This topic outlines how Harness queues Workflows, to prevent conflicts when two or more Workflows simultaneously deploy to the same target infrastructure. It includes the following sections:
- Acquiring Resource Locks
- Queuing in Action
- Using Concurrency Strategy to Control Queuing
- Queuing with Infrastructure Provisioners
- Next Steps
Before You Begin
When multiple Harness Workflows simultaneously deploy to the same infrastructure, there is a risk of conflicts. To prevent these conflicts, Harness normally queues such Workflows in FIFO (First In, First Out) order.
You can override this behavior, as covered below. Queuing is particularly valuable for Pipelines that execute multiple Workflows in parallel.
Acquiring Resource Locks
When pending Workflows are contending for shared infrastructure, Harness places the Workflows in a resource lock queue. The first-launched Workflow gets a resource lock on this infrastructure, which it holds until its deployment is resolved. This temporarily blocks other Workflows from using the infrastructure—only one Workflow at a time can have a lock on a given infrastructure.
When contending for shared infrastructure, most Workflows will therefore display an Acquire Resource Lock step in Harness' Deployments page:
This step appears even if no queue is present, because of Harness' Acquire lock on the targeted service infrastructure default setting (described below). There are two exceptions:
- No Acquire Resource Lock will appear in Workflows of Build deployment type.
- No Acquire Resource Lock step will appear in Workflows that have been configured to ignore queueing (see Using Concurrency Strategy to Control Queuing).
Harness seeks to acquire a Resource Lock only once per Workflow. The lock's scope is the current Workflow. The Acquire Resource Lock step occurs in the first deployment or setup phase that follows any Pre‑Deployment phase or step.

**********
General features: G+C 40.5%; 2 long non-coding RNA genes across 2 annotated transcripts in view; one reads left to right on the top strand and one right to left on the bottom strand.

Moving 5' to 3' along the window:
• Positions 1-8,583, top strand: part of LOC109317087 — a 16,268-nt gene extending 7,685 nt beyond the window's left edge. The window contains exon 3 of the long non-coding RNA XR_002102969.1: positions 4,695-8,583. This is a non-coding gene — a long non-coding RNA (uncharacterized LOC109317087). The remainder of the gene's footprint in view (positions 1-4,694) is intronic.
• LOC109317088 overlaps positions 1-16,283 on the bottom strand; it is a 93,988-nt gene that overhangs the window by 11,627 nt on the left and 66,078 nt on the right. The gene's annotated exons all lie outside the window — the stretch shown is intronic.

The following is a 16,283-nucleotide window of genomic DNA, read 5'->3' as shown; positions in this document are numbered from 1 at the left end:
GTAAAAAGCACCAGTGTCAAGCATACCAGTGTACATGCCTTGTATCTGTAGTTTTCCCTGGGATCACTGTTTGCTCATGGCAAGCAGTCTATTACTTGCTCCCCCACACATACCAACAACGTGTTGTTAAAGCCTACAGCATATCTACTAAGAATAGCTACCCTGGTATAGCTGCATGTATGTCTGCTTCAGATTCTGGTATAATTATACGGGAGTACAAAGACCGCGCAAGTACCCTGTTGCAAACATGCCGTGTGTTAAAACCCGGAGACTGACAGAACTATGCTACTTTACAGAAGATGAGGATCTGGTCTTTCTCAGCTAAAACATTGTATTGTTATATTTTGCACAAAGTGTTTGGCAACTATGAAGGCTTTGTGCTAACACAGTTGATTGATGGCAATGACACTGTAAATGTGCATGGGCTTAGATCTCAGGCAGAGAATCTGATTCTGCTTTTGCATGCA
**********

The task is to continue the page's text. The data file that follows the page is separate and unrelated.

This example, using a Pivotal Cloud Foundry Blue/Green Workflow, shows the Acquire Resource Lock step's typical position in a deployment:
Queuing in Action
Let's look at a full example of how queuing works. Assume that we have two similar Harness Kubernetes Workflows,
gke demo and
gke demo-template-clone. Both deploy to the same infrastructure, because they share the same Infrastructure Definition.
When both Workflows are deployed simultaneously, Harness might deploy
gke demo slightly before
gke demo‑template‑clone. This scenario applies to a Pipeline whose stages run these Workflows in parallel, but in that order:
If we examine the
gke demo-template-clone Workflow's Deployments page, we might initially see something like this:
This deployment is paused at its Acquire Resource Lock step. The Details panel shows why:
gke demo-template-clone deployment is second in the Resource Lock Queue, so it currently has BLOCKED status.
gke demo is first in the queue. If we immediately switch to its Deployments page, we might see something like this:
This Workflow's Acquire Resource Lock step has completed (it has acquired the lock). The Details panel confirms that this first-in-queue deployment has ACTIVE status:
gke demo Workflow can now proceed through completion:
gke demo Workflow has completed deployment, this clears the queue. Therefore, the
gke demo‑template‑clone can now acquire the lock, and proceed to deploy:
Using Concurrency Strategy to Control Queuing
By default, Harness Workflows have their Concurrency Strategy set to Acquire lock on the targeted service infrastructure. This is the setting that enables queuing for shared infrastructure.
To exempt a Workflow from queuing behavior, click the pencil icon to open the Concurrency Strategy dialog shown here. Set the Concurrency Control drop-down to Synchronization not required, and click Submit.
Queuing with Infrastructure Provisioners
Workflows incorporating Infrastructure Provisioners are queued the same way as Workflows based on predefined infrastructure. Infrastructure Provisioners commands are always added in the Workflow's Pre‑Deployment phase. This sets up the new infrastructure, enabling Harness to properly queue and lock deployments to that infrastructure in the following phase.
To more precisely synchronize multiple Workflows within a Pipeline, use Barriers.